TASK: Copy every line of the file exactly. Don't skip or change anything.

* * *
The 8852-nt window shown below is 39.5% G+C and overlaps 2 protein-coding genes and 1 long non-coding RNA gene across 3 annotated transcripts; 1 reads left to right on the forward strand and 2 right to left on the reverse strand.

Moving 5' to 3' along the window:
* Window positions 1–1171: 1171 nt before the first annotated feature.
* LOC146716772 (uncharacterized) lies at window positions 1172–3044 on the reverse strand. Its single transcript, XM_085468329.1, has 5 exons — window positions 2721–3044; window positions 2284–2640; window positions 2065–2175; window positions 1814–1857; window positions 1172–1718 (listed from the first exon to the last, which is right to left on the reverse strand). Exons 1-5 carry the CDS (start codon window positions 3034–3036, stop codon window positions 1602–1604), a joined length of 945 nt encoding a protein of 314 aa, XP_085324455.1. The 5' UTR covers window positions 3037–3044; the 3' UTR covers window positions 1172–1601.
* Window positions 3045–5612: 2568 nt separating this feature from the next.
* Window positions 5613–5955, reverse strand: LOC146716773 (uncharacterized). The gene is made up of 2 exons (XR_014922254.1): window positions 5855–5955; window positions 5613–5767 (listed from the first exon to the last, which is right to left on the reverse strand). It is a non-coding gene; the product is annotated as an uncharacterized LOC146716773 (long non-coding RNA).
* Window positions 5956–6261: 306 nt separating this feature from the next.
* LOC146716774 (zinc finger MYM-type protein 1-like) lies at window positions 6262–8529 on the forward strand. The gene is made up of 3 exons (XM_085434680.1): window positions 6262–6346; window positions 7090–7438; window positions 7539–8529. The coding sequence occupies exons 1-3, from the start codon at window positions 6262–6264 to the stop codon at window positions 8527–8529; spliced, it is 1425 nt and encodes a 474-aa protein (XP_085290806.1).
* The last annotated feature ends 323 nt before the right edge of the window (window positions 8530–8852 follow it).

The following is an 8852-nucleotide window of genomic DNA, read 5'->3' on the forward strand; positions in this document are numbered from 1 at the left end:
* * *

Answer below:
The 8852-nt window shown below is 39.5% G+C and overlaps 2 protein-coding genes and 1 long non-coding RNA gene across 3 annotated transcripts; 1 reads left to right on the forward strand and 2 right to left on the reverse strand.

Moving 5' to 3' along the window:
* Window positions 1–1171: 1171 nt before the first annotated feature.
* LOC146716772 (uncharacterized) lies at window positions 1172–3044 on the reverse strand. Its single transcript, XM_085468329.1, has 5 exons — window positions 2721–3044; window positions 2284–2640; window positions 2065–2175; window positions 1814–1857; window positions 1172–1718 (listed from the first exon to the last, which is right to left on the reverse strand). Exons 1-5 carry the CDS (start codon window positions 3034–3036, stop codon window positions 1602–1604), a joined length of 945 nt encoding a protein of 314 aa, XP_085324455.1. The 5' UTR covers window positions 3037–3044; the 3' UTR covers window positions 1172–1601.
* Window positions 3045–5612: 2568 nt separating this feature from the next.
* Window positions 5613–5955, reverse strand: LOC146716773 (uncharacterized). The gene is made up of 2 exons (XR_014922254.1): window positions 5855–5955; window positions 5613–5767 (listed from the first exon to the last, which is right to left on the reverse strand). It is a non-coding gene; the product is annotated as an uncharacterized LOC146716773 (long non-coding RNA).
* Window positions 5956–6261: 306 nt separating this feature from the next.
* LOC146716774 (zinc finger MYM-type protein 1-like) lies at window positions 6262–8529 on the forward strand. The gene is made up of 3 exons (XM_085434680.1): window positions 6262–6346; window positions 7090–7438; window positions 7539–8529. The coding sequence occupies exons 1-3, from the start codon at window positions 6262–6264 to the stop codon at window positions 8527–8529; spliced, it is 1425 nt and encodes a 474-aa protein (XP_085290806.1).
* The last annotated feature ends 323 nt before the right edge of the window (window positions 8530–8852 follow it).

The following is an 8852-nucleotide window of genomic DNA, read 5'->3' on the forward strand; positions in this document are numbered from 1 at the left end: